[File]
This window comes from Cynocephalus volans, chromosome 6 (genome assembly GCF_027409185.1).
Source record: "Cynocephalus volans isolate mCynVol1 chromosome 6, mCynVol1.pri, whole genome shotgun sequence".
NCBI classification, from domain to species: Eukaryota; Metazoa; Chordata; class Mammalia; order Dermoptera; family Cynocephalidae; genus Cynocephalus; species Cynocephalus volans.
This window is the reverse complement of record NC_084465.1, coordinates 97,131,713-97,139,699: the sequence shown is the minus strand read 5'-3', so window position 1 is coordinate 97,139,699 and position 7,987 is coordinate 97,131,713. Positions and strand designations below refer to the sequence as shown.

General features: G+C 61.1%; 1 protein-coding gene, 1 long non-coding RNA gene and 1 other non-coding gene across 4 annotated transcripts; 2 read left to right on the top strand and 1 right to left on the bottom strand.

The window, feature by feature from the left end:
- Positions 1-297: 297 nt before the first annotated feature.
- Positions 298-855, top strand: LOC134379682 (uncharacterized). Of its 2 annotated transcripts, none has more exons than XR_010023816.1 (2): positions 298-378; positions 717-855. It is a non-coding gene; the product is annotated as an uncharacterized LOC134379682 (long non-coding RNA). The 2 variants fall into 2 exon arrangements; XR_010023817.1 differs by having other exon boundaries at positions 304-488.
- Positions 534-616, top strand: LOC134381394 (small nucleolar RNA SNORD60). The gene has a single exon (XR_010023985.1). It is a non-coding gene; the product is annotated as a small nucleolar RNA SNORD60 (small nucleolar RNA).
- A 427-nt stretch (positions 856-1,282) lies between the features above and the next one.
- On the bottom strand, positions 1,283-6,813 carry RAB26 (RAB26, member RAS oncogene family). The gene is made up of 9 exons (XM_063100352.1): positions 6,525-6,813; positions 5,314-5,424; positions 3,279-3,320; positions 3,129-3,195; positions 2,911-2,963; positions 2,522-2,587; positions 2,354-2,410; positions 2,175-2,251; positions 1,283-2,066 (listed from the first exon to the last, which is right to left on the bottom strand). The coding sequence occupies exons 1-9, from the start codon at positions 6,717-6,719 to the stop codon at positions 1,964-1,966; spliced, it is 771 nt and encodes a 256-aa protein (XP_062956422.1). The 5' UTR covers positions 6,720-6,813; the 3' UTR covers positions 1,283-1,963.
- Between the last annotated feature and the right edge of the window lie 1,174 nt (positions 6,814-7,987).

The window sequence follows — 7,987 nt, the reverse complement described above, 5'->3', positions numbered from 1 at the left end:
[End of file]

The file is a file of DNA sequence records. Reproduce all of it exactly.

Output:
This window comes from Cynocephalus volans, chromosome 6 (genome assembly GCF_027409185.1).
Source record: "Cynocephalus volans isolate mCynVol1 chromosome 6, mCynVol1.pri, whole genome shotgun sequence".
NCBI classification, from domain to species: Eukaryota; Metazoa; Chordata; class Mammalia; order Dermoptera; family Cynocephalidae; genus Cynocephalus; species Cynocephalus volans.
This window is the reverse complement of record NC_084465.1, coordinates 97,131,713-97,139,699: the sequence shown is the minus strand read 5'-3', so window position 1 is coordinate 97,139,699 and position 7,987 is coordinate 97,131,713. Positions and strand designations below refer to the sequence as shown.

General features: G+C 61.1%; 1 protein-coding gene, 1 long non-coding RNA gene and 1 other non-coding gene across 4 annotated transcripts; 2 read left to right on the top strand and 1 right to left on the bottom strand.

The window, feature by feature from the left end:
- Positions 1-297: 297 nt before the first annotated feature.
- Positions 298-855, top strand: LOC134379682 (uncharacterized). Of its 2 annotated transcripts, none has more exons than XR_010023816.1 (2): positions 298-378; positions 717-855. It is a non-coding gene; the product is annotated as an uncharacterized LOC134379682 (long non-coding RNA). The 2 variants fall into 2 exon arrangements; XR_010023817.1 differs by having other exon boundaries at positions 304-488.
- Positions 534-616, top strand: LOC134381394 (small nucleolar RNA SNORD60). The gene has a single exon (XR_010023985.1). It is a non-coding gene; the product is annotated as a small nucleolar RNA SNORD60 (small nucleolar RNA).
- A 427-nt stretch (positions 856-1,282) lies between the features above and the next one.
- On the bottom strand, positions 1,283-6,813 carry RAB26 (RAB26, member RAS oncogene family). The gene is made up of 9 exons (XM_063100352.1): positions 6,525-6,813; positions 5,314-5,424; positions 3,279-3,320; positions 3,129-3,195; positions 2,911-2,963; positions 2,522-2,587; positions 2,354-2,410; positions 2,175-2,251; positions 1,283-2,066 (listed from the first exon to the last, which is right to left on the bottom strand). The coding sequence occupies exons 1-9, from the start codon at positions 6,717-6,719 to the stop codon at positions 1,964-1,966; spliced, it is 771 nt and encodes a 256-aa protein (XP_062956422.1). The 5' UTR covers positions 6,720-6,813; the 3' UTR covers positions 1,283-1,963.
- Between the last annotated feature and the right edge of the window lie 1,174 nt (positions 6,814-7,987).

The window sequence follows — 7,987 nt, the reverse complement described above, 5'->3', positions numbered from 1 at the left end: